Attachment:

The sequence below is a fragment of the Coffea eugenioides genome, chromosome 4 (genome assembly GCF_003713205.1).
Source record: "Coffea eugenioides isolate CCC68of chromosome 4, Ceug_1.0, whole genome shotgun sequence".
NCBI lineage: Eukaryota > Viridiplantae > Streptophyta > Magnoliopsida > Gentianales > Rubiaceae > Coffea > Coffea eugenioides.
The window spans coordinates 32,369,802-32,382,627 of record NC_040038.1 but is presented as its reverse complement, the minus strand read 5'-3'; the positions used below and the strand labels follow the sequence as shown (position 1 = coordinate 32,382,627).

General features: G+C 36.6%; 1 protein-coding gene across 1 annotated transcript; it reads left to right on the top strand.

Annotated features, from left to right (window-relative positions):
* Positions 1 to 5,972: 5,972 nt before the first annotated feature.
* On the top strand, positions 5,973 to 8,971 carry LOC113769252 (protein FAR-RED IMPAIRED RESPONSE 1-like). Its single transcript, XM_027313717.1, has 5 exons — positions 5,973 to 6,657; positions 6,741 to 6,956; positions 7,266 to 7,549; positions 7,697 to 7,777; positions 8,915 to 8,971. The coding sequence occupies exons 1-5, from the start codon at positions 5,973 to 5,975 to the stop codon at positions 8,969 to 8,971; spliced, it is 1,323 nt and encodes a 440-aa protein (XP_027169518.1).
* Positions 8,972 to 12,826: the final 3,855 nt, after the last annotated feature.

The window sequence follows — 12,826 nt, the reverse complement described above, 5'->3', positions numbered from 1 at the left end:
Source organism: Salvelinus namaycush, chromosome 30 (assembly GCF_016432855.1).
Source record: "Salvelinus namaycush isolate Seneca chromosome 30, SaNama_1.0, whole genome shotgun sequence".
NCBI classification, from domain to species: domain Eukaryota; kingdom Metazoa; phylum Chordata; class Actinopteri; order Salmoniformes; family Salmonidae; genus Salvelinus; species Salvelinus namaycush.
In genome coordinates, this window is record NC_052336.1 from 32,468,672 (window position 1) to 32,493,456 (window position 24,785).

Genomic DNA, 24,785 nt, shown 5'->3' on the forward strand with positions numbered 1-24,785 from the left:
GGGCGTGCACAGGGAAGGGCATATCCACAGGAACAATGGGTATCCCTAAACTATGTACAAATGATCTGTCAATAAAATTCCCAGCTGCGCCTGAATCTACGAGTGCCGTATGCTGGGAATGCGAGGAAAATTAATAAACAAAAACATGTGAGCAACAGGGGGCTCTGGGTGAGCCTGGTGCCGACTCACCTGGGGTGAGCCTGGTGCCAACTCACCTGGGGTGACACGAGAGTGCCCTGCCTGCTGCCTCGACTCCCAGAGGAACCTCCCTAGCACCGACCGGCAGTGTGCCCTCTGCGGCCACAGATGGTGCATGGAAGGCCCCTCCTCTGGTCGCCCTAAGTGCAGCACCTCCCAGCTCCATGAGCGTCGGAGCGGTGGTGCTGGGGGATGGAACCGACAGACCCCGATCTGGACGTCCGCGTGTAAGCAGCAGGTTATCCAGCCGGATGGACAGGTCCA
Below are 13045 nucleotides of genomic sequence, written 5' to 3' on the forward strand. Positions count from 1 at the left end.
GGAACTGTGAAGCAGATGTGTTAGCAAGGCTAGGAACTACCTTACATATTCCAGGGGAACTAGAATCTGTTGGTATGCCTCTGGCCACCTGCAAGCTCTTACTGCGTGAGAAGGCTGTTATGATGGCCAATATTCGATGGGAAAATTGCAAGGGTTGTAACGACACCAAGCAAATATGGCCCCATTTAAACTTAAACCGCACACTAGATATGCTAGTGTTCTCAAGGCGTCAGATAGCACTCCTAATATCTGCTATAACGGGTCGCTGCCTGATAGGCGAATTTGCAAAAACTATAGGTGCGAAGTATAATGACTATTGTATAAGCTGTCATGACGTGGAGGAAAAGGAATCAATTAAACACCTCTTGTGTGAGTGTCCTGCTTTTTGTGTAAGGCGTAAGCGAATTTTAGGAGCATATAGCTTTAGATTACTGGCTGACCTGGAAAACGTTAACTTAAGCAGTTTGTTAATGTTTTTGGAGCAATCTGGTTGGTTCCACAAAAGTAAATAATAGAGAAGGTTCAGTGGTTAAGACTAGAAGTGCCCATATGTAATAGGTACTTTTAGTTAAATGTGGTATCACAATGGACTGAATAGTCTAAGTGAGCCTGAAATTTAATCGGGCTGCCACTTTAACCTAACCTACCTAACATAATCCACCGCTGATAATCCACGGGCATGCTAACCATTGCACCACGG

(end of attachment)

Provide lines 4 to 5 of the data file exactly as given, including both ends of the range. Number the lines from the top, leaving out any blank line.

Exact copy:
The window spans coordinates 32,369,802-32,382,627 of record NC_040038.1 but is presented as its reverse complement, the minus strand read 5'-3'; the positions used below and the strand labels follow the sequence as shown (position 1 = coordinate 32,382,627).

General features: G+C 36.6%; 1 protein-coding gene across 1 annotated transcript; it reads left to right on the top strand.